Collaboration requires that each organization engage with thought and intent, understanding the risks and increasing trust as it moves toward more formal partnerships and beyond. Leaders who engage in collaboration understand that the true objective is not to serve a community by combining two or more organizations. Instead, it is to truly redefine the conversation in an effort to achieve greater good. The form of partnership then simply is determined by the legal construct that best serves the good.
Another way to view the options for partnerships is found in the 1997 study Beyond Collaboration: Strategic Restructuring of Nonprofit Organizations by David La Piana in cooperation with the James Irvine Foundation and the National Center for Nonprofit Boards. It outlines four options that nonprofits could consider when thinking about engaging in new structures.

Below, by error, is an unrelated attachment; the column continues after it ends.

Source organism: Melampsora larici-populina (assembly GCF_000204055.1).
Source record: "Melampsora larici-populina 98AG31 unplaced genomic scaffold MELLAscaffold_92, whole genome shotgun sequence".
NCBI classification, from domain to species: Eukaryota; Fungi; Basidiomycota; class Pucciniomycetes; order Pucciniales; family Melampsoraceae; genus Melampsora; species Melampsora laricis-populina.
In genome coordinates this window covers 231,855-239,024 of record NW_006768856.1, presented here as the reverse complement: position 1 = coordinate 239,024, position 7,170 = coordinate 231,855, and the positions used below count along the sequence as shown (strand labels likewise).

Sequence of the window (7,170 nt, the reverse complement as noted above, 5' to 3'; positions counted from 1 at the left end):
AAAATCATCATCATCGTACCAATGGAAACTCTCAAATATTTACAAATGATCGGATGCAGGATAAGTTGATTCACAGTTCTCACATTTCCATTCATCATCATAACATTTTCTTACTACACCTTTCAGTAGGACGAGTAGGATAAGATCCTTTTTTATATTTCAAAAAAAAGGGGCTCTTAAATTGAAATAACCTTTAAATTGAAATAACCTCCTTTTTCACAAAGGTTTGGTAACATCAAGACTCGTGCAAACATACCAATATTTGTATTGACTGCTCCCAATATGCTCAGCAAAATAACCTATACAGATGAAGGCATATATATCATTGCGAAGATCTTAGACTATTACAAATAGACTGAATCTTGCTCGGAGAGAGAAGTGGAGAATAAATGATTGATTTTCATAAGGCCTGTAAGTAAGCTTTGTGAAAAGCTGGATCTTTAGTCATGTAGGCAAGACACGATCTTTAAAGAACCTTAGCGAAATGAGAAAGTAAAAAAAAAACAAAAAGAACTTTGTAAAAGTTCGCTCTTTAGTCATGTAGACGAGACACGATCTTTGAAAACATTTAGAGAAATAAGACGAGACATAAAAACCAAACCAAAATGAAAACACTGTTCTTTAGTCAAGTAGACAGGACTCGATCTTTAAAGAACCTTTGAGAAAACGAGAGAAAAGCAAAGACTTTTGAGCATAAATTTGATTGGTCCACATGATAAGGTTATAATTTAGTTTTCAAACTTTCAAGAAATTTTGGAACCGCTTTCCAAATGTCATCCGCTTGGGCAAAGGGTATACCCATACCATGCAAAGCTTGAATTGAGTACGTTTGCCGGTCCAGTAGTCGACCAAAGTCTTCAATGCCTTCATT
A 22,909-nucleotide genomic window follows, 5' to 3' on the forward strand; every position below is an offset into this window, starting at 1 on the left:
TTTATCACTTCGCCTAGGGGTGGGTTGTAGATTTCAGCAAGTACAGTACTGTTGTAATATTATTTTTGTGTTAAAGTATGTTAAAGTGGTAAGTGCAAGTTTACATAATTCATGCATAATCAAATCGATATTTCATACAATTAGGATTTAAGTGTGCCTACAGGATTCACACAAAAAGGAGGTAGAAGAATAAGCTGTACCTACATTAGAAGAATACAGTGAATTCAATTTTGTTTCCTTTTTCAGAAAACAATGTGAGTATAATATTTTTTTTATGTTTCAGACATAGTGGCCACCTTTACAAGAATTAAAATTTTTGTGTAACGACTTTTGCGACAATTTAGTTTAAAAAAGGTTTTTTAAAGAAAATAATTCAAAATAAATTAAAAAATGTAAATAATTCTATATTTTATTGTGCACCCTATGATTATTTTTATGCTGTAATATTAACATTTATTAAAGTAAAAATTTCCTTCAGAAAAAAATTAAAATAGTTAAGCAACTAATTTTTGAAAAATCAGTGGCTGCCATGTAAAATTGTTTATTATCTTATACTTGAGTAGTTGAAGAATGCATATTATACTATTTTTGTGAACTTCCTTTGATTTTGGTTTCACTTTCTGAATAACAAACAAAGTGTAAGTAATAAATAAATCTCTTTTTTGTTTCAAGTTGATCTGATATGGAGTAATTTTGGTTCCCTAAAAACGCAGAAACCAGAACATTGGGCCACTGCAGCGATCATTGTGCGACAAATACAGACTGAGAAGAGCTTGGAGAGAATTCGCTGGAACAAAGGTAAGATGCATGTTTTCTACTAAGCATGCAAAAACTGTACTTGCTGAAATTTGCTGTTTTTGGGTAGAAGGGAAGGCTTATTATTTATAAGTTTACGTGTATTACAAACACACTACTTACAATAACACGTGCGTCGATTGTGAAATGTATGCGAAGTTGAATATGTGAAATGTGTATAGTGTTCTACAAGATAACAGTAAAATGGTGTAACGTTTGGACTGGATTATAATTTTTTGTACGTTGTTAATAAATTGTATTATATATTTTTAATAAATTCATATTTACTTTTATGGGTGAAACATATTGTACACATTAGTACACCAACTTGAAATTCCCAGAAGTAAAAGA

- Joint ventures – when multiple organizations formally cooperate to provide a new or enhanced service.
- Back-office consolidations – when multiple organizations combine internal support services like finance or human resources.
- Fiscal sponsorships – when an organization with a broad mission serves as the fiscal agent for a new initiative or organization.
- Mergers – when two or more organization are combined into a single entity.
The most successful partnerships are those in which board and staff members at the participating organizations respect and communicate with each other, identify roles and responsibilities, possess a common vision, and solve problems together.
How do you think the core values of an organization set the tone for partnerships?
Dennis McMillian, is President of The Foraker Group, a capacity building organization based in Alaska, and the author of Focus on Sustainability: A Nonprofit’s Journey.